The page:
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Male Cancers

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The two main male specific cancers are testicular and prostate cancer and this section will discuss both briefly. However, if you are concerned about either of these cancers you should consult your doctor or research information on a cancer specific website or call one of the many cancer based helplines.

 

Testicular Cancer

Testicular cancer is a cancer which can affect all men and is most commonly found in the 15-35 years age range. If left untreated testicular cancer can be life threatening, therefore it is important to perform regular self examinations.

 

Why it is important to check your testicles?

It is important to regularly examine your testicles so that you are aware of what is normal for you and therefore, if there is a change you will become aware of it. Generally, cancers which are discovered early can be diagnosed and treated with greater success rates.

 

How often should you check your testicles?

Once a month is a good routine for checking your testicles, a good time to do this is after a warm bath or shower, when the scrotal skin is relaxed.

 

How to perform a testicular self examine

If you have never performed a testicular self examination, it is important to know that you must perform all parts of the examination gently, as otherwise you will cause yourself pain and/or discomfort!

Cup your scrotum in the palm of your hand, so that you can use your fingers and thumb to examine your testicles. Take notice of the weight and size of each testicle, it is common to have one testicle larger than the other and/or hang lower than the other. However, any noticeable increase in weight or size should be brought to the attention of your doctor.

Gently feel each individual testicle, you should feel a soft, flexible tube at the top and rear of the testicle. This tube is called the epididymis which carries sperm and it may feel slightly tender., do not confuse this with an abnormal lump. You should also be able to feel the firm, smooth tube of the spermatic cord which runs up from the epididymis.

Feel around the outside of the testicle itself. It should be smooth with no lumps or swellings. A lump can be as small as a pea and generally hard to the touch. It is unusual to develop cancer in both testicles at the same time, so if you are unsure as to whether what you are feeling is normal for you, you can compare it with the other testicle. However, any swelling or lump in your testicle should be checked by your doctor as soon as possible.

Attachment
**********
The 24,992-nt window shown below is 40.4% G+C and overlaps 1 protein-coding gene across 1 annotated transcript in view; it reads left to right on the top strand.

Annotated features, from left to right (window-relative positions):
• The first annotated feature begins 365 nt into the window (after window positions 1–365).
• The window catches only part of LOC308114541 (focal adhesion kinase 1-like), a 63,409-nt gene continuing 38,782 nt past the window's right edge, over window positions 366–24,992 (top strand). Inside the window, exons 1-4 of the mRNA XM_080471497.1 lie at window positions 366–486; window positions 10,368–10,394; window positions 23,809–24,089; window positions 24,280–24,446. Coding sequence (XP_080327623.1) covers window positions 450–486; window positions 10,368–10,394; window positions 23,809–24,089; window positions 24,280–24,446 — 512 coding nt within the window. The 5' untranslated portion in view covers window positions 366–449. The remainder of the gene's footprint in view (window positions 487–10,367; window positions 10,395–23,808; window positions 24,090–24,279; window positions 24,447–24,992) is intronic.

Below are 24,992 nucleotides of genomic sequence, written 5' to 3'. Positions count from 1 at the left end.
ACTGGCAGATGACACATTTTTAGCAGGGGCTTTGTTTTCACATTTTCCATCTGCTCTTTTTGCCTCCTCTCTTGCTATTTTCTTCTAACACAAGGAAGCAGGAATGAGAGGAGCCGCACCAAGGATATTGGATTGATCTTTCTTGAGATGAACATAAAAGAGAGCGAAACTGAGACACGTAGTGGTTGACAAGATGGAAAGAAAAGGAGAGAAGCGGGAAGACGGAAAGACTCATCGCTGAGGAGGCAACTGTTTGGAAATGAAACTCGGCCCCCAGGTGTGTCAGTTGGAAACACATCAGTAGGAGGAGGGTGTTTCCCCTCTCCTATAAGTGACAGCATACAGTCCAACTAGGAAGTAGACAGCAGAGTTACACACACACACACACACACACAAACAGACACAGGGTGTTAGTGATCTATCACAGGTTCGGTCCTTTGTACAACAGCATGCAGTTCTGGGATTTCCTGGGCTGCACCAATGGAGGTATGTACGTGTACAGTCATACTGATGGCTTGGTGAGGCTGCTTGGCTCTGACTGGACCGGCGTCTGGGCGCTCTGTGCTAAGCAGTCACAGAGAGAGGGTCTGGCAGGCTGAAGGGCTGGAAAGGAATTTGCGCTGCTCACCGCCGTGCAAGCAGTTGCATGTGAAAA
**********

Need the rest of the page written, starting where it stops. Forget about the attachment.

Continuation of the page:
The video below shows you visually how to perform a testicular self examine and is taken from The Family GP website and features Dr. Chris Steele.

 

 

 

Prostate Cancer

Prostate cancer is the most common cancer in men and the chances of developing it increase as you get older. Most cases of prostate cancer develop in men aged 65 or older.

Although prostate cancer can affect all men, for reasons that are not yet understood, prostate cancer is more common in men who are of Afro-Caribbean or African descent and less common in men of Asian descent.

The outlook for early diagnosis and successful treatment of prostate cancer is generally good despite it being relatively challenging to treat. This is because, unlike many other cancers, prostate cancer usually progresses very slowly.

Unlike testicular cancer, there is no self examination for prostate cancer but it is important to go to your doctor for regular prostate checkups once you reach the age of 50 and to know the symptoms and if present consult your doctor.

 

Symptoms can be as follows:

  • Having a sudden need to urinate
  • Having pain during urination
  • Frequent urination, especially during the night
  • The flow of your urine is weak and irregular
  • Having problems beginning urination
  • Feeling that your bladder is not empty after urination
  • Less commonly, blood in your urine

 

It should be stressed that having the above symptoms does not mean you have prostate cancer. Many men’s prostates get larger as they get older due to a non-cancerous (benign) condition known as benign prostatic hyperplasia.

The family GP website has a dedicated page to prostate cancer which can be found here.